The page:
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Trials ; 22(1): 913, 2021 Dec 11.
Article in English | MEDLINE | ID: covidwho-1571922


BACKGROUND: Theoretical models of insomnia suggest that stressful life events, such as the COVID-19 pandemic, can cause acute insomnia (short-term disruptions to sleep). Early interventions may prevent short-term sleep problems from progressing to insomnia disorder. Although cognitive behavioural therapy for insomnia (CBT-I) is effective in treating insomnia disorder, this can be time and resource-intensive. Further, online interventions can be used to deliver treatment to a large number of individuals. The objective of this study is to investigate if an online behavioural intervention, in the form of a leaflet, which has been successfully used alongside CBT-I for acute insomnia, can reduce symptoms of acute insomnia in poor sleepers. METHODS: A total of 124 self-reported good and poor sleepers will be enrolled in an online stratified randomised controlled trial. After baseline assessments (T1), participants will complete a 1-week pre-intervention sleep monitoring period (T2) where they will complete daily sleep-diaries. Poor sleepers (n = 62) will be randomly allocated to an invention or wait-list group, where they will receive the intervention (T3), or will do so after a 28-day delay. Good sleepers (n = 62) will be randomly assigned to an intervention or no intervention group. All participants will complete a 1-week post intervention sleep monitoring period using daily sleep diaries (T4). Participants will be followed up at 1 week (T5), 1 month (T6) and 3 months (T7) post intervention. The primary outcome measure will be insomnia severity, measured using the Insomnia Severity Index. Secondary outcome measures will include subjective mood and subjective sleep continuity, measured using sleep diaries. Data will be analysed using an intention-to-treat approach. DISCUSSION: It is expected that this online intervention will reduce symptoms of acute insomnia in self-reported short-term poor sleepers, and will also prevent the transition to poor sleep in good sleepers. We expect that this will demonstrate the feasibility of online interventions for the treatment and prevention of acute insomnia. Specific advantages of online approaches include the low cost, ease of administration and increased availability of treatment, relative to face-to-face therapy. TRIAL REGISTRATION: ISRCTN43900695 (Prospectively registered 8th of April 2020).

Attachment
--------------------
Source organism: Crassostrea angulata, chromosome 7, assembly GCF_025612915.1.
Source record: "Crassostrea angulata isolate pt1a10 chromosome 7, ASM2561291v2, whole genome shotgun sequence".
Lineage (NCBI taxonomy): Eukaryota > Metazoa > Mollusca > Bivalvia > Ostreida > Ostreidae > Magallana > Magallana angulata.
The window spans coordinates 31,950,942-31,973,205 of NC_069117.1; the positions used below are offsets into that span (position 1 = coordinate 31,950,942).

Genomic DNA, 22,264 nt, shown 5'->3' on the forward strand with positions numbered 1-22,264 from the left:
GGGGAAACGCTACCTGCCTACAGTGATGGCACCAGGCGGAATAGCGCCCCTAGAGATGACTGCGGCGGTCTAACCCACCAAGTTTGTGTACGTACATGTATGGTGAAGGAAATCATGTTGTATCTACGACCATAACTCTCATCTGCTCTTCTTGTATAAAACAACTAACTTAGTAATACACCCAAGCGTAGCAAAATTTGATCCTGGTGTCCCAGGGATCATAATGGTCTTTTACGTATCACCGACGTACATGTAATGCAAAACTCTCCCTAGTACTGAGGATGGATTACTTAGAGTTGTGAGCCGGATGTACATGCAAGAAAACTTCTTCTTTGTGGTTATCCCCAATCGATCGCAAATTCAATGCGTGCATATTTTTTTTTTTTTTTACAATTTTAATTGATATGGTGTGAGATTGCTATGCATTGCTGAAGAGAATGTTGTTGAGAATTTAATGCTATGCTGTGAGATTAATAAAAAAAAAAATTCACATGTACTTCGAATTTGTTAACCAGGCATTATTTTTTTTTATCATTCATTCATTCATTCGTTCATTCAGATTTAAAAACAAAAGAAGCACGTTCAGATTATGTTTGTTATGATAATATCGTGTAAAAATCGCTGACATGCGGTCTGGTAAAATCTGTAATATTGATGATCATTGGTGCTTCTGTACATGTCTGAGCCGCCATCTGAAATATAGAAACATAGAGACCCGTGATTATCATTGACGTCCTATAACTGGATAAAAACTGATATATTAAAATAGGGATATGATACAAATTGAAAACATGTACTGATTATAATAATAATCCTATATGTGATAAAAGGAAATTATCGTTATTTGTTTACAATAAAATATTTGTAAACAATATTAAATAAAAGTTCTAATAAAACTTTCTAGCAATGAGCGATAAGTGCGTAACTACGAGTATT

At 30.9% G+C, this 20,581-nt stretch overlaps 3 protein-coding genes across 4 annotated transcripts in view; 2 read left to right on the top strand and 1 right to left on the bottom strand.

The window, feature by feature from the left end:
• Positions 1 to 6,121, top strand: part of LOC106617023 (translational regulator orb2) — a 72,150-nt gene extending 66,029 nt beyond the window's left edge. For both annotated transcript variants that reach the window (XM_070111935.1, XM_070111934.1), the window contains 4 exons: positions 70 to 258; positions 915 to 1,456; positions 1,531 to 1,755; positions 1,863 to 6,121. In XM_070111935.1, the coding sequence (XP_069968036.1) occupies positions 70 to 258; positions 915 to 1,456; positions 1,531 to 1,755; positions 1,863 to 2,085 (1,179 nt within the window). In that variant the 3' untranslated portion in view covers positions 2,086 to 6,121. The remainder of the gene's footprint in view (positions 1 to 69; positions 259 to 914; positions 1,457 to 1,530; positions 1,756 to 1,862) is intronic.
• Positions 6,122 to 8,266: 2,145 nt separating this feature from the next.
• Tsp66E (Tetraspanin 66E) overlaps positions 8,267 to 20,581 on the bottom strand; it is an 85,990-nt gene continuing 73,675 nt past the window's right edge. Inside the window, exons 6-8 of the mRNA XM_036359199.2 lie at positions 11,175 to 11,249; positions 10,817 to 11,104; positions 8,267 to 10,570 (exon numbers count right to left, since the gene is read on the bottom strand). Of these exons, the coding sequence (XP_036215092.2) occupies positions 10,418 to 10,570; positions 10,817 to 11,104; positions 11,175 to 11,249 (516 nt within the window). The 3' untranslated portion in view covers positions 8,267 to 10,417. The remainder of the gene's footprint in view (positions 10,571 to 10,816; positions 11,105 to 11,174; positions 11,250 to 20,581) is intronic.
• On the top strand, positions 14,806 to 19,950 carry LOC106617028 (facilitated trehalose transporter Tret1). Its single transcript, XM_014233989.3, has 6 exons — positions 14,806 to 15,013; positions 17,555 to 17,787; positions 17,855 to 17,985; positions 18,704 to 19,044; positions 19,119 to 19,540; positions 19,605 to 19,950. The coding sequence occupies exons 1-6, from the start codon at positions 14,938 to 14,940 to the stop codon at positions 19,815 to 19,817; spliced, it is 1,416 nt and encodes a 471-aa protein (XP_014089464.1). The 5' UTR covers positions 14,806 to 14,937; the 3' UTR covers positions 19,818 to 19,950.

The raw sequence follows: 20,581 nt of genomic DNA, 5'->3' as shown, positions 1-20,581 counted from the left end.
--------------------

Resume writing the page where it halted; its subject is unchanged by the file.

COVID-19 , Internet-Based Intervention , Humans , Pandemics , Randomized Controlled Trials as Topic , SARS-CoV-2 , Self Report , Sleep